Always Getting Injured? Here’s Why

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Always Getting Injured? Here's Why Always Getting Injured? Here’s Why

For runners – and indeed all athletes – injuries are a sad fact of life. At some point in your career, you will likely deal with some sort of ache or pain. And, ideally, these will be short-lived and sporadic occurrences. Unfortunately, this isn’t always the case. Sometimes, runners frequently and repeatedly deal with injuries.

But why? If this describes your situation, what can you do to stop it? Generally speaking, there are four main reasons why you might suffer from these persistent, recurring injuries.

Inherited Issues

The first and perhaps most frustrating reason why you could be developing injury after injury has to do with your genes. Just to make things more complex, these genetic difficulties can manifest themselves in a number of problematic ways.

For example, you may naturally struggle with muscular imbalances or even differences in limb length. Some people may inherently be more or less flexible in specific joints than others. These factors can all combine to make certain areas of your body more susceptible to  injury. Very often, runners will instinctively and somewhat subconsciously change their movement and stride patterns to compensate for these differences. Unfortunately, these little tricks aren’t always viable solutions and will commonly create other problems.

Another genetic feature that is of particular concern to runners is the shape and function of your feet. Things like overpronation and flat-footedness all have strong genetic components.

The amount of control that you have over these factors will range pretty wildly and in some cases will be close to a sad “none.” For most things like imbalances or postural issues  though, proper training and recovery practices are typically very effective counter-strategies. Of course, the exact technique that you use will depend entirely on your individual difficulties. Still, many of the other approaches that will be discussed are simply good practices that will be useful in a variety of situations.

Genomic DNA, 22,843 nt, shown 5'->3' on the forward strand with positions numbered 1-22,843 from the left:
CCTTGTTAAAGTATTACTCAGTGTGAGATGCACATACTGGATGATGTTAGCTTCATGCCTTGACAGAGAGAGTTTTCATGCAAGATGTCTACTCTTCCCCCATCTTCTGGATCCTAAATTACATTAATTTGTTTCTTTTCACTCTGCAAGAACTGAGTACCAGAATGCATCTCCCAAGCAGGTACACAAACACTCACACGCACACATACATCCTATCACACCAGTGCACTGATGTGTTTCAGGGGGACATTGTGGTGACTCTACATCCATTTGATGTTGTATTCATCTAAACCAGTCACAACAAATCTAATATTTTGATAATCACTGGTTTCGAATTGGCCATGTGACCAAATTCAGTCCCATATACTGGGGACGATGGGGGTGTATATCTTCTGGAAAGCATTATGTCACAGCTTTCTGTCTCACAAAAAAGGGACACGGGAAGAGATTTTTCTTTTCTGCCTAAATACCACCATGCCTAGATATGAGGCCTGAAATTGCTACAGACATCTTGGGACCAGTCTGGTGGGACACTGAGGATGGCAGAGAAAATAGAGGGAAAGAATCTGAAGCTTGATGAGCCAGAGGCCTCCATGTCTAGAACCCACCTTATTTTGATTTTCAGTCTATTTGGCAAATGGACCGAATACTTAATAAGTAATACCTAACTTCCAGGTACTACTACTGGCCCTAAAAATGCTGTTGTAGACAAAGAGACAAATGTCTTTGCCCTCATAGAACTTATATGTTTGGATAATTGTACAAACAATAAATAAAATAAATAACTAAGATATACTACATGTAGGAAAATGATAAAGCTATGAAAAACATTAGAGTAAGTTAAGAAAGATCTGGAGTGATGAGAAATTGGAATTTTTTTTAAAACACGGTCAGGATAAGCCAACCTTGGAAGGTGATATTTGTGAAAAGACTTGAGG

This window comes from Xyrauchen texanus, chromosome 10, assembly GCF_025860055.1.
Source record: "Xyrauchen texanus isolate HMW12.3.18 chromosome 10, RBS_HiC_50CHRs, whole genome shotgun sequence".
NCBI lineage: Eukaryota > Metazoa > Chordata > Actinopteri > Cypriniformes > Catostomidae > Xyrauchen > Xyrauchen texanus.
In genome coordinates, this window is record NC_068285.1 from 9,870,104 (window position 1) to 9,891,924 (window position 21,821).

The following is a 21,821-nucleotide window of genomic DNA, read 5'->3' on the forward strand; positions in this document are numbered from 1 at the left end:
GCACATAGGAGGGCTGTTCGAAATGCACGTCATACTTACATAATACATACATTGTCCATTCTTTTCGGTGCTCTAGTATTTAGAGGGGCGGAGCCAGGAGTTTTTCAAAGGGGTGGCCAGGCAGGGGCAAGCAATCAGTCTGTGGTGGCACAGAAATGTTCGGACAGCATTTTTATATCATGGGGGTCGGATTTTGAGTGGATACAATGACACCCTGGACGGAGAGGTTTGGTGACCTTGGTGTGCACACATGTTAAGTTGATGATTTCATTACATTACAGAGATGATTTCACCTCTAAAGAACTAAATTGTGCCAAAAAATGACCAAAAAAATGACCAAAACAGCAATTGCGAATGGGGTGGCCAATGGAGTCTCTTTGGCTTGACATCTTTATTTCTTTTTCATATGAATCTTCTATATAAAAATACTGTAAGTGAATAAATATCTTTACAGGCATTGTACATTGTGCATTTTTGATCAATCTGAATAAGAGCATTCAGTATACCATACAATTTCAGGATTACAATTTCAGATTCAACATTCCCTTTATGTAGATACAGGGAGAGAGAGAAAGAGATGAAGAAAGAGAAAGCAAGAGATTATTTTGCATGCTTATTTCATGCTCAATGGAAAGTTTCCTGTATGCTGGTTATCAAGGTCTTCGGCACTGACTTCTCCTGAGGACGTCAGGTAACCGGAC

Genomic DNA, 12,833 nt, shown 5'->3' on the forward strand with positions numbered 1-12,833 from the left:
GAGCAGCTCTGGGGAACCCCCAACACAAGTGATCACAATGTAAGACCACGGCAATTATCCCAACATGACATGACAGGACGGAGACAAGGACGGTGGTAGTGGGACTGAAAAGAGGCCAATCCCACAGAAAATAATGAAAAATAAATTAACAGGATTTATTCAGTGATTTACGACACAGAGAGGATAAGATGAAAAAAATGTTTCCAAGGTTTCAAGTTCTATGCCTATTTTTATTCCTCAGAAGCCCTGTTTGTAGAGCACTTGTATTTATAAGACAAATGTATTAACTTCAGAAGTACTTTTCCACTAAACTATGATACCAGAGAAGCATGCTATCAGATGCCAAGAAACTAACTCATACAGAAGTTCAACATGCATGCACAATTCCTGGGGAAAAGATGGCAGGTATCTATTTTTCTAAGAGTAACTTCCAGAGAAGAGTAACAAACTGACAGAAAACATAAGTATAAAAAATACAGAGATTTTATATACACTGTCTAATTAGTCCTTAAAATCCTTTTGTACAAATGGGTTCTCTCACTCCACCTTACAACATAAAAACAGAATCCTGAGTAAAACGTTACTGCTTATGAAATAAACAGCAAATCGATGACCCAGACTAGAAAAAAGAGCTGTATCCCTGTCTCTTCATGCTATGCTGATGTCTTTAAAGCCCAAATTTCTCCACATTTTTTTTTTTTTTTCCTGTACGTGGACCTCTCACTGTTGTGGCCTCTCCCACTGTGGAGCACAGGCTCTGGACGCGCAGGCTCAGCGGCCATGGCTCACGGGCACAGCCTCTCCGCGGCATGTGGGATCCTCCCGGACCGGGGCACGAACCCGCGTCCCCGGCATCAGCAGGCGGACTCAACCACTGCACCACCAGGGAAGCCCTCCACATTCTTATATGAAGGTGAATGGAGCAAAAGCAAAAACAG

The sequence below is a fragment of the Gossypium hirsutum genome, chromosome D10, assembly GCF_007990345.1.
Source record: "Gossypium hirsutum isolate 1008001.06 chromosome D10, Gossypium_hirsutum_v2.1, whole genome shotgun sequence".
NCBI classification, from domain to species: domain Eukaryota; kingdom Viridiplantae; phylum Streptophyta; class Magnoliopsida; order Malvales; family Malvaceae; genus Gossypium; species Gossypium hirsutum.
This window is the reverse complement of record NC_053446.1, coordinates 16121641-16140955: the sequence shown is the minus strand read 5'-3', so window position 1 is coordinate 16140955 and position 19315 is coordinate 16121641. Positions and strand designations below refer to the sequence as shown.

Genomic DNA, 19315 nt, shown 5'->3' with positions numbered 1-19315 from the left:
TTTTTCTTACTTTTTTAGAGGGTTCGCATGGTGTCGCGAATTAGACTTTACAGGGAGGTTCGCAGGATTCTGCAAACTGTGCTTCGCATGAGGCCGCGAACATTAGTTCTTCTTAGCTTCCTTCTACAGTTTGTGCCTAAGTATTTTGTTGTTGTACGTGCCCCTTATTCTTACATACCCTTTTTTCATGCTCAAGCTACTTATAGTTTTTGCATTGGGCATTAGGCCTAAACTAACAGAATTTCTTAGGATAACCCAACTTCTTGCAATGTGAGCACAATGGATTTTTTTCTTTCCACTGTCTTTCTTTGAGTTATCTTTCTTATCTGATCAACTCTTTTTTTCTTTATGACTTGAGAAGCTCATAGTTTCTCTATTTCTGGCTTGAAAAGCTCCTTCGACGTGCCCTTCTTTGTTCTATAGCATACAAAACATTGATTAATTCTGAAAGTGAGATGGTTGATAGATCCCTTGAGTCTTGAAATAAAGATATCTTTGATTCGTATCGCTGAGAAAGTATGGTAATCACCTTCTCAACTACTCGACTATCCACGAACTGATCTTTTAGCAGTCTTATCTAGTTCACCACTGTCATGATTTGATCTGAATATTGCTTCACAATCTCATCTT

Faulty Nutrition

There’s a pretty strong chance that, as an athlete, you’ve had the importance of nutrition hammered into your head for a long time. Still, the full depth of the impact that your diet can have on your training and performance isn’t always completely understood.

Remember, when you workout your muscles are damaged. In response, your brain starts a series of reactions designed to rebuild your muscles and other affected tissues so that they will be better prepared for the next time that you encounter that stress. Just like any other building project, the proper materials need to be present for these renovations to occur.

Those materials are provided by your diet. If the nutritional part of your fitness routine isn’t complete, then, you’re body may be lacking something that it needs. As a result, you cannot fully recover from your workouts and your body will not be able to keep up the demands of your workout.

Not Enough Rest

In addition to proper nutrition, your body also needs time to accomplish all of that recovery. Often, though, well-meaning athletes push themselves too hard and overtrain. In these situations, those working muscles cannot properly adapt to the challenges presented by your workouts.

It’s important to realize, however, that “rest” means a lot of different things to runners. Of course, this frequently ignored aspect of fitness includes sleep – during which many of those muscular repairs are carried out. Unfortunately, athletes commonly skip sleep so that they can fit workouts into their already busy schedules.

This is, at best, counterproductive. Getting adequate sleep, at least 8 hours each night, is an absolute necessity for both injury prevention and overall performance.

But rest also includes the time that you spend simply not training. Or, at least, not training in the same way that you normally would. Commonly called “active recovery,” this approach requires you to keep moving while giving your body a break from your normal activity. This could involve crosstraining or even just exercising at a greatly reduced intensity.

Summing It Up

Really, then, frequent injuries can generally be tied back to one of two issues. You may have a genetic predisposition toward a certain injury or some aspect of your training could be imbalanced. Of course, it could very well be both of these things combined.

In short, frequent and repeated injuries can typically be traced back to some flaw in your overall fitness routine. To avoid this pattern, the key is to enable your body to recover and adapt thoroughly to the challenges presented by your training. It’s also important to adjust your routine to compensate for any genetic difficulties you might naturally face.

Depending on the type and severity of these injuries, you may find it helpful to consult with a doctor or qualified trainer. These specialized health and fitness professionals can help you identify the root cause of your injury and develop and effective treatment plan.